Amateur Radio

Ray Oliver, G3NDS

Ray Oliver, G3NDS


A British radio amateur is sailing around the UK in a bid to raise money for charity.

 Ray Oliver, G3NDS, plans to sail round the UK for charity, operating /MM from his yacht Christine-Marie. He set sail from Lymington at the end of April and has now crossed the Thames to Shotley Marina, Harwich. During the next week Ray plans to cruise some of the East Coast rivers to his next major port of call at Lowestoft. 

Ray is operating an Icom IC706Mk2G with remote AH3 auto ATU that end feeds a 40 ft wire, sloping from the stern of the vessel to the top of the mast. He’s mainly been operating on 80m SSB with some activity on top band, but will also operate on other bands and on CW from time to time.

Details of how his cruise came about, the charities he’s supporting and his progress to date can be found on his web site via the link below. Ray says that he will be sending a special QSL card to stations contacted that gives a summary of his challenge.

Ray is also looking for crew to join him on legs of the passage, if anyone would like to crew or operate /MM

Visit Ray’s website to see how he’s progressing on his Round UK Cruise for Charity.  


The above article was published by the Southgate Amateur Radio Society.      


Christine Marie's navigation table.  IC706 Mk2G lower left, Marine VHF top.  GPS and Navtext left of VHF.

Christine Marie's navigation table. IC706 Mk2G lower left, Marine VHF top. GPS and Navtext left of VHF.












 Update 23 May:  Now Back at Oban and /MM.

Some active contacts were made during my passage through the Caledonian Canal.  I worked 14 amateur radio stations from the yacht at a mooring off Loch Ness including French station F4ECJ (Eric) and Dutch station PA3JD (Joop).  The friendly net was controlled efficiently by Steve and Graham operating the Yorkshire Radio Club call M3YRC.

I worked Cliff (G4YHP) from a delightful mooring on Loch Lochy who was operating the special event callsign GX4BJC/A … the callsign of the International Short Wave League. The band was quiet with very little noise or QRM (interferience  from other stations), more like 21Mhz than 80m.   🙂    Cliff, based in Grimsby, has made contact with me throughout my cruise.  We had a long chat with both stations clear S9 signals.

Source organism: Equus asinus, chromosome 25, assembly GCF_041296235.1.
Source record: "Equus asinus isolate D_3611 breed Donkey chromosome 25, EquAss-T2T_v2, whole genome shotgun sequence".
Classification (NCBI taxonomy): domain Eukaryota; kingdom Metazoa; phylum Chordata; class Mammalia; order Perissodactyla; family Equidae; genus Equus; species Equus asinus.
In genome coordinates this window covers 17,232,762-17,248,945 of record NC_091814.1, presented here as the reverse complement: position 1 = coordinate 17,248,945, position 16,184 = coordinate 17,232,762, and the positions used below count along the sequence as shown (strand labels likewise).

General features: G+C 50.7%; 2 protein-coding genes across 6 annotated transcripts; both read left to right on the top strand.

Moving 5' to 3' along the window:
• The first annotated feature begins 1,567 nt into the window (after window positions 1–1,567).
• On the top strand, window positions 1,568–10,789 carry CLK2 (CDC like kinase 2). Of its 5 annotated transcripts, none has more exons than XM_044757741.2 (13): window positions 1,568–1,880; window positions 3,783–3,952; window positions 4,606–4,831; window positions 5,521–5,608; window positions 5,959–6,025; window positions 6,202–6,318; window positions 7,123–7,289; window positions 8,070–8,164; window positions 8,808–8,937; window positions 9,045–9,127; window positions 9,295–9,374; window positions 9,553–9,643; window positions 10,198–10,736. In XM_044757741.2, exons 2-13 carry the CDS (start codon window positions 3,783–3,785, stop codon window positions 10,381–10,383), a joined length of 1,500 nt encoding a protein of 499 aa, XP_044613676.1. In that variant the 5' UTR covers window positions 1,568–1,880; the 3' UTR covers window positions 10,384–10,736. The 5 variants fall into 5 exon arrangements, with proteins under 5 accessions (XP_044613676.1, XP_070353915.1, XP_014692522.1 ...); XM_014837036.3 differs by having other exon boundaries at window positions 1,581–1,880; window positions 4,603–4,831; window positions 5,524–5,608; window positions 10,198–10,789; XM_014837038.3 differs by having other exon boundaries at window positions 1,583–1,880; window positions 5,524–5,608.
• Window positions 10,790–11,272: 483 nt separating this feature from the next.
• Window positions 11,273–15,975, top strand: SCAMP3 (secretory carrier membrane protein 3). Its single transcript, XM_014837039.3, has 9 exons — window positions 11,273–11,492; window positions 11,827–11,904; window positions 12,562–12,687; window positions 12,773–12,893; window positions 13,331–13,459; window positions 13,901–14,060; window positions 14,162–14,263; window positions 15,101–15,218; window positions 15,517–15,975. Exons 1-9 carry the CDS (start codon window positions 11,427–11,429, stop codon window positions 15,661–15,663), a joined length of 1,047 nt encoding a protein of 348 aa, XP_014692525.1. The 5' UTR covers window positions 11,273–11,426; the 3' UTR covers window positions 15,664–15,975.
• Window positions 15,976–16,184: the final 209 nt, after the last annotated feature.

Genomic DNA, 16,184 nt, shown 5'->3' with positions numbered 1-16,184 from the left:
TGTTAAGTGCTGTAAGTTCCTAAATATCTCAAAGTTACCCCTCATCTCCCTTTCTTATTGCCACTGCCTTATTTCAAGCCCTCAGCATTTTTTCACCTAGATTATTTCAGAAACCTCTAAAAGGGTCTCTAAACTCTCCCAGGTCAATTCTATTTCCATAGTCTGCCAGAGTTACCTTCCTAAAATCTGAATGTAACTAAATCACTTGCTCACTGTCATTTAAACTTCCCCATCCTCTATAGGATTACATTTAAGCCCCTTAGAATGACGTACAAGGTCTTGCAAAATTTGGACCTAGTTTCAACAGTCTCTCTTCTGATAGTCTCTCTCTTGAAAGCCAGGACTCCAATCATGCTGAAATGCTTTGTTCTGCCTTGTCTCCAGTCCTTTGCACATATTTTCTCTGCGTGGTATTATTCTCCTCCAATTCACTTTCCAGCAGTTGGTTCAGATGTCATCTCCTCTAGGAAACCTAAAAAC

Update 14 July 2009:   I worked active nets /MM on 80m when at anchor at Puilladobhrain ( Seil Island), Loch Ranza (Arran), from An Caladh (N of Bute), Sanda Island (Mull of Kintyre), Rathlin Ireland ( N Ireland) and at Peel (Isle of Man). 

I had to close the station at 0000 BST at Rathlin after 2 hours operating as I was disturbing one of my crew who had retired 2 hours earlier.  Apologies to the many stations who were still calling or waiting to make contact.

I  am now at Howth (Dublin) for a few weeks awaiting crew to join me.   Listen for me, EI/G3NDS /MM.  I  usually operate 80m 3.740 +/- QRM or 3.760/66 MHz with WAB or other nets. 

During my cruise I have been supported by many EI stations, EI7JN Charlie, EI2IF Patrick, EI7GAB Rodney, EI4CN Mike, EI9CJ Tom, EI9CUB Patsy, EI6AH John, EI3JB Nicky, EI9GQ Ed, EI3GSB Andrew, to name a few.

Whilst in Howth I visited the Martello Tower that overlooks the harbour and that is the location for a very interesting radio museum.  I was made welcome by Pat who has collected the wide range of interesting radio antiques on display and by Tony who operates the amateur radio station, EI0MAR, there at weekends.  A very interesting and enjoyable visit, a link to their web site is on the right of this page.  Don’t miss reading about the Niemba Ambush and its link to amateur radio.

Update 27 July 2009:  Weather permitting I set sail for Cork on 2 August visiting ports along the Irish coast. I will try and operate on 80m during the week’s passage when at anchor or moored. 

My 140M, 30 hour passage across the Celtic Sea from Cork to the Isles of Scilly is scheduled 9 & 10 August and I intend to try and make contacts with brief operation G3NDS/MM from the middle of the Celtic Sea.  Operation will be limited to my off-watch periods and by battery power, plus my priority to safety of the yacht and crew.    It will, however, be reassuring to have contact via SSB when out of VHF range of coastguard.    🙂    

Listen 3.760 or 7.060 MHz +/- QRM.

Update 30 Aug 2009:  A very lively crossing of the Celtic Sea, I did manage however to make contact with 5 UK stations whist sailing on passage.  Mid-way across I was out of radio contact with both the UK and Irish coastguards on VHF, but SSB communication with amateur stations on 80m was very strong and clear. Contact was made with G3VOT (George), G4LYM (John), G3ZOE (Richard), G3KTC (Ron) and G3KGM (Don).  These contacts were special as I  was sailing and making the longest sea passage since I started sailing.

Further contacts were made from St Mary’s in the Isles of Scilly with G0BFJ (Brian), EI7GAB (Rodney) and G3MCD (Keith) who I was at school with when  we both gained our amateur radio ‘A’ licenses at the age of 17.

I have been sailing regularly since leaving the Isles of Scilly and have had little opportunity to operate.  I am now at Torquay and hope to operate from here before making my final passage home to Lymington on the 14 September.  I plan to arrive back in Lymington, the end of my 2-year adventure, on the 18 September.

Thanks to all amateurs who have made contact and/or who are following my adventure.
73    Ray Oliver, G3NDS

RU Cover Nov 2008.inddCover Dec 2008.inddrsgblogc


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